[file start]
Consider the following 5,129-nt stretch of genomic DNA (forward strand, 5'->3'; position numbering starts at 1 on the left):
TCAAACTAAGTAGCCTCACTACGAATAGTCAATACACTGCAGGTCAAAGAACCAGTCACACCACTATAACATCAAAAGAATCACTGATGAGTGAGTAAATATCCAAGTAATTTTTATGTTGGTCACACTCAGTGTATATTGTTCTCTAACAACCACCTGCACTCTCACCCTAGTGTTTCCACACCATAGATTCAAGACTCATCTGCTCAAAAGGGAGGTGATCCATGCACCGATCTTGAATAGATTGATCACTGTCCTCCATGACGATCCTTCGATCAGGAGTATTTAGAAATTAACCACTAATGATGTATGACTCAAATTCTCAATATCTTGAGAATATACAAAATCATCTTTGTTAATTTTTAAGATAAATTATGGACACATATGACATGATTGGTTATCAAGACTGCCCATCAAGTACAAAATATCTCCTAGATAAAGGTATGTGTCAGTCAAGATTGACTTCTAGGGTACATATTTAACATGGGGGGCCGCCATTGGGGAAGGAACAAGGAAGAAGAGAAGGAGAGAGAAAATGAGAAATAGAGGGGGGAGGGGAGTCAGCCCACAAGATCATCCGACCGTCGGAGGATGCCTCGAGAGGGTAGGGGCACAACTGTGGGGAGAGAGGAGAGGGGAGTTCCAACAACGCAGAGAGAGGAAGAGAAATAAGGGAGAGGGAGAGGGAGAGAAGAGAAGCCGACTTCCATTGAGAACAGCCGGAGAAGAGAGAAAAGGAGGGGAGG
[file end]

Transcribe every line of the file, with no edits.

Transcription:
Consider the following 5,129-nt stretch of genomic DNA (forward strand, 5'->3'; position numbering starts at 1 on the left):
TCAAACTAAGTAGCCTCACTACGAATAGTCAATACACTGCAGGTCAAAGAACCAGTCACACCACTATAACATCAAAAGAATCACTGATGAGTGAGTAAATATCCAAGTAATTTTTATGTTGGTCACACTCAGTGTATATTGTTCTCTAACAACCACCTGCACTCTCACCCTAGTGTTTCCACACCATAGATTCAAGACTCATCTGCTCAAAAGGGAGGTGATCCATGCACCGATCTTGAATAGATTGATCACTGTCCTCCATGACGATCCTTCGATCAGGAGTATTTAGAAATTAACCACTAATGATGTATGACTCAAATTCTCAATATCTTGAGAATATACAAAATCATCTTTGTTAATTTTTAAGATAAATTATGGACACATATGACATGATTGGTTATCAAGACTGCCCATCAAGTACAAAATATCTCCTAGATAAAGGTATGTGTCAGTCAAGATTGACTTCTAGGGTACATATTTAACATGGGGGGCCGCCATTGGGGAAGGAACAAGGAAGAAGAGAAGGAGAGAGAAAATGAGAAATAGAGGGGGGAGGGGAGTCAGCCCACAAGATCATCCGACCGTCGGAGGATGCCTCGAGAGGGTAGGGGCACAACTGTGGGGAGAGAGGAGAGGGGAGTTCCAACAACGCAGAGAGAGGAAGAGAAATAAGGGAGAGGGAGAGGGAGAGAAGAGAAGCCGACTTCCATTGAGAACAGCCGGAGAAGAGAGAAAAGGAGGGGAGG